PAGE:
The Naval Academy’s Summer STEM Program is a highly competitive, week-long residential camp designed for rising eighth – eleventh grade students who demonstrate athletic ability, leadership and advanced academic standing with an aptitude in math and science. From an application pool of more than 6,000 students nationwide, 24 rising eighth graders were selected to participate in this summer’s STEM (Science, Technology, Engineering, Mathematics) program.

Sam Mosby, a student at Van Alstyne Middle School, was one of those few selected.

Activities that Mosby and his follow Academy-goers participated in included a midshipmen-escorted tour of the National Air and Space Museum, the study of engineering disasters such as the Titanic and Ford Pinto, and classes focusing on biometrics, computers and coding, cryptography, electronics, forensics and robotics.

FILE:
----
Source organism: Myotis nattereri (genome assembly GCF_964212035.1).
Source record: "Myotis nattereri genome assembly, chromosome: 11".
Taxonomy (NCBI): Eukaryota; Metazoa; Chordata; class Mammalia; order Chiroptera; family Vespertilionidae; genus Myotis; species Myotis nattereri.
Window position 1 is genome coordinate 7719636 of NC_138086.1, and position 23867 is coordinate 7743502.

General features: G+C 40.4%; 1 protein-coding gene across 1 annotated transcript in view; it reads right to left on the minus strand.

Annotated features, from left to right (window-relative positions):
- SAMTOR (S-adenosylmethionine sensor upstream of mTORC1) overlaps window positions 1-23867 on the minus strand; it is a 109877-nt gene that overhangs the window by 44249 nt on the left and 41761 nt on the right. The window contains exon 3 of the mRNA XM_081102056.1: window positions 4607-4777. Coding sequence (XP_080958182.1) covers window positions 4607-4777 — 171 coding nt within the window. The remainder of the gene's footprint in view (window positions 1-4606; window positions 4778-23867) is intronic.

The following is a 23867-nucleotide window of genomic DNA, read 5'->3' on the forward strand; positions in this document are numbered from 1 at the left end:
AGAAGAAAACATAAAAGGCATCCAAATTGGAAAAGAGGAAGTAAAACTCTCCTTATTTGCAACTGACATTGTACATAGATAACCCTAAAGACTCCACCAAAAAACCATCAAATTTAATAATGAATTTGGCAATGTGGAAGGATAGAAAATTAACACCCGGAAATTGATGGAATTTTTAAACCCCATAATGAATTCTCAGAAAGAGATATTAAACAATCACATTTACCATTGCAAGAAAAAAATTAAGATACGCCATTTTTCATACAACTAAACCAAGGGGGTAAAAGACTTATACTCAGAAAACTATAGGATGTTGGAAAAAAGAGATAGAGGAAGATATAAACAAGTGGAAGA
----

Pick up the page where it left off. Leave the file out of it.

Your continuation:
The United States Naval Academy gives students the opportunity to experience real-life applications of math and science principles through hands-on practical learning. Students learn from distinguished Naval Academy professors in Annapolis’s world-class lab facilities that provide a unique learning environment outside the traditional classroom. The Academy’s current students, known as Midshipmen, run the Summer STEM Program and act as counselors and tutors to students.

The week-long camp culminated in a Technology Fair, in which campers were able to display their individual STEM projects for midshipmen, professors, parents and the Annapolis community. During the week, Mosby demonstrated aptitude for underwater and submarine engineering, culminating his week with a robotics project display.